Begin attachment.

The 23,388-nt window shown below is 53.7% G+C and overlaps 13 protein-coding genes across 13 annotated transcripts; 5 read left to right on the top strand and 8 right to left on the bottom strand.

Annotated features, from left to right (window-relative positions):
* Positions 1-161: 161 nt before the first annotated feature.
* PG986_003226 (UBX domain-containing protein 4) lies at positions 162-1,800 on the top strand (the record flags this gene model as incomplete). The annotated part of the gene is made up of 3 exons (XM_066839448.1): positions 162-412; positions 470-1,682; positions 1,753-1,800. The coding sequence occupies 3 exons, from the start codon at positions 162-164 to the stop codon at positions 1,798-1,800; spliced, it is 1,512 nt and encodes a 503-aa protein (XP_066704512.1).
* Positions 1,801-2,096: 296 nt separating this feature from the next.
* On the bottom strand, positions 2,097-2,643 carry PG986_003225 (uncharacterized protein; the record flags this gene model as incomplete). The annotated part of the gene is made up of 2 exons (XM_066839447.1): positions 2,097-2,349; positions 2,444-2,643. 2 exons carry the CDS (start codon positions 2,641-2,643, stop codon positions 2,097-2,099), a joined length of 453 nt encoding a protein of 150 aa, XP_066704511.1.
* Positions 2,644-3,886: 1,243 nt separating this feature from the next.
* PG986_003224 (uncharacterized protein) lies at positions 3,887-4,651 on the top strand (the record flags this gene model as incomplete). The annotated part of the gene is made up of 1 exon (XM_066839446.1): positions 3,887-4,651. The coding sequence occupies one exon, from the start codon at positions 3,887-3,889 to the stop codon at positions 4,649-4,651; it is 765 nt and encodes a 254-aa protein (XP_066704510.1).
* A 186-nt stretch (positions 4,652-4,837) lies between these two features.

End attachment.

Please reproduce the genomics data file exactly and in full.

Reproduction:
The 23,388-nt window shown below is 53.7% G+C and overlaps 13 protein-coding genes across 13 annotated transcripts; 5 read left to right on the top strand and 8 right to left on the bottom strand.

Annotated features, from left to right (window-relative positions):
* Positions 1-161: 161 nt before the first annotated feature.
* PG986_003226 (UBX domain-containing protein 4) lies at positions 162-1,800 on the top strand (the record flags this gene model as incomplete). The annotated part of the gene is made up of 3 exons (XM_066839448.1): positions 162-412; positions 470-1,682; positions 1,753-1,800. The coding sequence occupies 3 exons, from the start codon at positions 162-164 to the stop codon at positions 1,798-1,800; spliced, it is 1,512 nt and encodes a 503-aa protein (XP_066704512.1).
* Positions 1,801-2,096: 296 nt separating this feature from the next.
* On the bottom strand, positions 2,097-2,643 carry PG986_003225 (uncharacterized protein; the record flags this gene model as incomplete). The annotated part of the gene is made up of 2 exons (XM_066839447.1): positions 2,097-2,349; positions 2,444-2,643. 2 exons carry the CDS (start codon positions 2,641-2,643, stop codon positions 2,097-2,099), a joined length of 453 nt encoding a protein of 150 aa, XP_066704511.1.
* Positions 2,644-3,886: 1,243 nt separating this feature from the next.
* PG986_003224 (uncharacterized protein) lies at positions 3,887-4,651 on the top strand (the record flags this gene model as incomplete). The annotated part of the gene is made up of 1 exon (XM_066839446.1): positions 3,887-4,651. The coding sequence occupies one exon, from the start codon at positions 3,887-3,889 to the stop codon at positions 4,649-4,651; it is 765 nt and encodes a 254-aa protein (XP_066704510.1).
* A 186-nt stretch (positions 4,652-4,837) lies between these two features.